Wednesday, April 18, 2018

GISS March global up 0.1°C from February.

GISS rose 0.1°C. March anomaly average was 0.89°C, up from February 0.79°C January (GISS report here). That is a greater rise than TempLS mesh, which rose by 0.04°C, as did the NCEP/NCAR index. But GISS did not rise the previous month, so the change over two months is about the same. Mar 2018 is about the same as Mar 2015, but below 2016 and 2017.

The overall pattern was similar to that in TempLS. A cold band across N Eurasia, and a warm band below across mid-latitudes. Warm in N Canada and Alaska, but cool around the Great Lakes. As with last month, both show an interesting pattern of mostly warm patches in the roaring Forties.

As usual here, I will compare the GISS and previous TempLS plots below the jump.

Here is GISS

And here is the TempLS spherical harmonics plot

This post is part of a series that has now run for six years. The GISS data completes the month cycle, and is compared with the TempLS result and map. GISS lists its reports here, and I post the monthly averages here.
The TempLS mesh data is reported here, and the recent history of monthly readings is here. Unadjusted GHCN is normally used, but if you click the TempLS button there, it will show data with adjusted, and also with different integration methods. There is an interactive graph using 1981-2010 base period here which you can use to show different periods, or compare with other indices. There is a general guide to TempLS here.

The reporting cycle starts with a report of the daily reanalysis index on about the 4th of the month. The next post is this, the TempLS report, usually about the 8th. Then when the GISS result comes out, usually about the 15th, I discuss it and compare with TempLS. The TempLS graph uses a spherical harmonics to the TempLS mesh residuals; the residuals are displayed more directly using a triangular grid in a better resolved WebGL plot here.

A list of earlier monthly reports of each series in date order is here:
  1. NCEP/NCAR Reanalysis report
  2. TempLS report
  3. GISS report and comparison with TempLS


  1. Nick, in preparation of anomalous temperatures , are they from Tmax-Tmin 24hr Averages?. Has any work been done using 3hrly blocks for this instead of 24hr blocks? I see here in Australia, there is a 60% bias towards heating in just the 6am-9am block.
    Or is it with satellites, the average is (say 1min) continuous data..

    1. All data here is 24 hr max - min. People fantasize about how it might be done better, but they don't say how we could instantly get a long record measured as they would wish. I think max - min is a quite adequate measure of average temp. I did an analysis here comparing hourly integrated average vs max - min with various observation times, for three years of data at Boulder Colorado. The time of observation certainly made a difference, but the 24-hr average behaved very like a max-min.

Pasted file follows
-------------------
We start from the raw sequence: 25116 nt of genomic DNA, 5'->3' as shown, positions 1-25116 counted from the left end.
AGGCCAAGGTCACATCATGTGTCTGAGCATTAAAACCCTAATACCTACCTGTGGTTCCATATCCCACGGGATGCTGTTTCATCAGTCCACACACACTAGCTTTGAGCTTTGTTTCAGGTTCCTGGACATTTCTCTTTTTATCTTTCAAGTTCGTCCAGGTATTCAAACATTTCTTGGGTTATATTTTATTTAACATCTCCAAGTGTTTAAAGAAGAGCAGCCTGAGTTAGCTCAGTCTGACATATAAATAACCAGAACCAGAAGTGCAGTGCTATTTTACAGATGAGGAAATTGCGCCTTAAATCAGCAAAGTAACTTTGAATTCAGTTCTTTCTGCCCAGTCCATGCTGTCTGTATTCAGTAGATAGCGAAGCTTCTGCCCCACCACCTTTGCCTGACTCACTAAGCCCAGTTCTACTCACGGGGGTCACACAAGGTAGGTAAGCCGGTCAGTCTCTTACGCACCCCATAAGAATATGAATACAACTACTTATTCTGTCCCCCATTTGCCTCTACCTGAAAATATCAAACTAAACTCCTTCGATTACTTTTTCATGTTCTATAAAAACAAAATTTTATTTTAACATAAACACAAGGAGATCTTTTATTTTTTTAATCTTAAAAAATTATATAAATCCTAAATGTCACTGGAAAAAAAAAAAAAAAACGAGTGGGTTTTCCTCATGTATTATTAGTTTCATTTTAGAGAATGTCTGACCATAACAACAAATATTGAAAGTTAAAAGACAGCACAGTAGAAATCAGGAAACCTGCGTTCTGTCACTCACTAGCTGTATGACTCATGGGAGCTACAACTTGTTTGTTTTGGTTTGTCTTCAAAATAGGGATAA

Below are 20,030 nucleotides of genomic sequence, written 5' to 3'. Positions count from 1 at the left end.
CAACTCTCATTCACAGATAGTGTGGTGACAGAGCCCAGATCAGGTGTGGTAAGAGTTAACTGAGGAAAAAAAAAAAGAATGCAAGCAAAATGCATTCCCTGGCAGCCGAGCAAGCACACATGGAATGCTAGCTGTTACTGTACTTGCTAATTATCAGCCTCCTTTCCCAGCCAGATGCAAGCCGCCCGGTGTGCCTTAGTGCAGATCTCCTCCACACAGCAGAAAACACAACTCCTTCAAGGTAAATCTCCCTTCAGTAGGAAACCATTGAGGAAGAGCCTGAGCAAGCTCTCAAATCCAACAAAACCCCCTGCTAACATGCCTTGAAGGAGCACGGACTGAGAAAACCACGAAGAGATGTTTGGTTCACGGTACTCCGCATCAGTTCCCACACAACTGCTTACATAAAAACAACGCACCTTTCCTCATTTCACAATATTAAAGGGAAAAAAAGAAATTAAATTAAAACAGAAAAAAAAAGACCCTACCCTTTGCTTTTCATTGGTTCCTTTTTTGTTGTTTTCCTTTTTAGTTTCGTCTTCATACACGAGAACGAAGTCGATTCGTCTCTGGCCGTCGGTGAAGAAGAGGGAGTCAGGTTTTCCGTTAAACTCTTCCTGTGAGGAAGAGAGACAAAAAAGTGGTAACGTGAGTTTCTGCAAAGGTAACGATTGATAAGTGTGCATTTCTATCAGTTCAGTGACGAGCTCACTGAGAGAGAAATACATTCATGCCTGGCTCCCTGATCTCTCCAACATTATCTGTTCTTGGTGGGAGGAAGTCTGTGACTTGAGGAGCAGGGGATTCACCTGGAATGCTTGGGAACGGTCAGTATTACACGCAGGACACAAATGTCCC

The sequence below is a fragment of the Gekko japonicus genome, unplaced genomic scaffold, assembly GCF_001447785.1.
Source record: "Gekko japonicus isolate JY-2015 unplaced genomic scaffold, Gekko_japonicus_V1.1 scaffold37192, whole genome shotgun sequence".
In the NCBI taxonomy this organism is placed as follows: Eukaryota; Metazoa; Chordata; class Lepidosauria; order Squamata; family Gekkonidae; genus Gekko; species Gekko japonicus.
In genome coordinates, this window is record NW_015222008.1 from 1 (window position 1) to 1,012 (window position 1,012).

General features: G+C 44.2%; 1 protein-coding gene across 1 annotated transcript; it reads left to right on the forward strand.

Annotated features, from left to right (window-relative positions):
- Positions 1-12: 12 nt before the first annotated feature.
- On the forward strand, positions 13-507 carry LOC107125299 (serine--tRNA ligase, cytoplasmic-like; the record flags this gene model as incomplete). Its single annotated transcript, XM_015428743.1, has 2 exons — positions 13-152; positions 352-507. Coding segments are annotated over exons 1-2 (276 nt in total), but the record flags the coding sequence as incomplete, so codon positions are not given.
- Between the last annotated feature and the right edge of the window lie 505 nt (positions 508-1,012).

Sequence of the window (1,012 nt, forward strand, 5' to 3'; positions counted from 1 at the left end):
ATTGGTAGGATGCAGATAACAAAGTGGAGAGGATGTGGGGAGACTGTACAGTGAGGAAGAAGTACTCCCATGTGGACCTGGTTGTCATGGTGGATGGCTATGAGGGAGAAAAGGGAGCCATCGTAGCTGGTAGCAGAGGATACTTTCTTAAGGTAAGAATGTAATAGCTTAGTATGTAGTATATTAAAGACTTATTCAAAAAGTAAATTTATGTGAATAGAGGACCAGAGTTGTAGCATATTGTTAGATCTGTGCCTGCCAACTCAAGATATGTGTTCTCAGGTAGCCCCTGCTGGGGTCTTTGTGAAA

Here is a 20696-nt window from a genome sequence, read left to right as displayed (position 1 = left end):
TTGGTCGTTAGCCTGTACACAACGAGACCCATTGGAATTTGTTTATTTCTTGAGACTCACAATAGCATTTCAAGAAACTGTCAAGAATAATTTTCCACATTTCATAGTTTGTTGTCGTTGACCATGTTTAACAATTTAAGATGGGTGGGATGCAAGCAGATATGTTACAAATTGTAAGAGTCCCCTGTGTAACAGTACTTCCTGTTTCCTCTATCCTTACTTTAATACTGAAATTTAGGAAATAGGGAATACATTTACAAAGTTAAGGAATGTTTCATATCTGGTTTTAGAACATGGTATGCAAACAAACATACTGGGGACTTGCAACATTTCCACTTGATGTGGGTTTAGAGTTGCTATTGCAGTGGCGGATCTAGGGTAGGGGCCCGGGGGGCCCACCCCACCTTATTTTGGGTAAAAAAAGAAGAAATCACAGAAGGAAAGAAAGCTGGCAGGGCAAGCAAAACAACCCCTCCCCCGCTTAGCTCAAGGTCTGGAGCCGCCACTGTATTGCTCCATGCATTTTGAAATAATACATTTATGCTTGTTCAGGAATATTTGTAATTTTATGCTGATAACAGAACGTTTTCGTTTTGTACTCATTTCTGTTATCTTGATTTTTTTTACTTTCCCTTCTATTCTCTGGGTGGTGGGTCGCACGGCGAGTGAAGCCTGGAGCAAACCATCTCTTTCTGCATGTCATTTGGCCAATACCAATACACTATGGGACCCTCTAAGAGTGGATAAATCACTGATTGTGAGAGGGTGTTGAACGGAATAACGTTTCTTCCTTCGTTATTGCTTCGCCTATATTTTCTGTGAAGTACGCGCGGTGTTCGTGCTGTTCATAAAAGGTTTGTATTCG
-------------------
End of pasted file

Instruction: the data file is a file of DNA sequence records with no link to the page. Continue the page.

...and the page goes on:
I found that looking for even just 3 years of near-continuous hourly data in recent times was not easy to find.

  2. Actually, GISS uses whatever countries report themselves as mean temperature, whether that's (max+min)/2 or something based on fixed hours. The method used isn't particularly important as long as it's historically consistent within a country.

    The study mentioned above has a number of issues, the most significant of which is it fails to take any account of changes in the network over time (before the automatic weather station era, most stations only reported at 9am and 3pm, so the number of stations reporting at 6am has mushroomed in the last couple of decades whilst the number of stations reporting at 9am has stayed fairly stable).

    1. Thanks, Blair
      Yes, I stand corrected about all in GISS being min/max was wrong, though I think historically many were. I use GHCN Monthly, where I think TAVG is often worked out as (TMAX+TMIN)/2, where TMAX is the reported average of max. Not always, because sometimes there is a TAVG without the corresponding TMAX. I see the CLIMAT forms ask for T and also Tx and Tn, and often (eg Australia, it seems) T = (Tx+Tn)/2.

      Lawrimore et al are rather non-committal; they say:
      "[8] Monthly mean temperatures can be calculated as an average of daily observations (e.g., the average of daily maximum and minimum tempe ature) or from daily averages of observations collected at various times during a day. These can include averages of observations taken every hour or an average of observations made at various times during a day (e.g., every three or six hours or at three fixed hours during the day). There are many other ways of calculating monthly mean temperature, and in many cases more than one"

      I agree that it doesn't matter much, if consistent over time, and even if not, it is similar to a TOBS change. As mentioned above, I showed the 24 hr average at Boulder Colo compared with synthetic min/max corresponding to various reading times; it fitted in pretty well.

    2. Back in the old days in Sweden, before electronic thermometers, the temperature was read manually at three fixed hours plus max and min. The diurnal average was calculated with the Ekholm-Mode'n formula: Tmean = aT07 + bT13 + cT19 + dTmax + eTmin, with different coefficients depending on month and longitude.

      With five readings per day, it's no wonder that the method is more precise than averaging max and min only:

      As long as the daily average is measured and calculated in a consistent way there is no bias, but if the methods change it will be necessary to homogenise the data.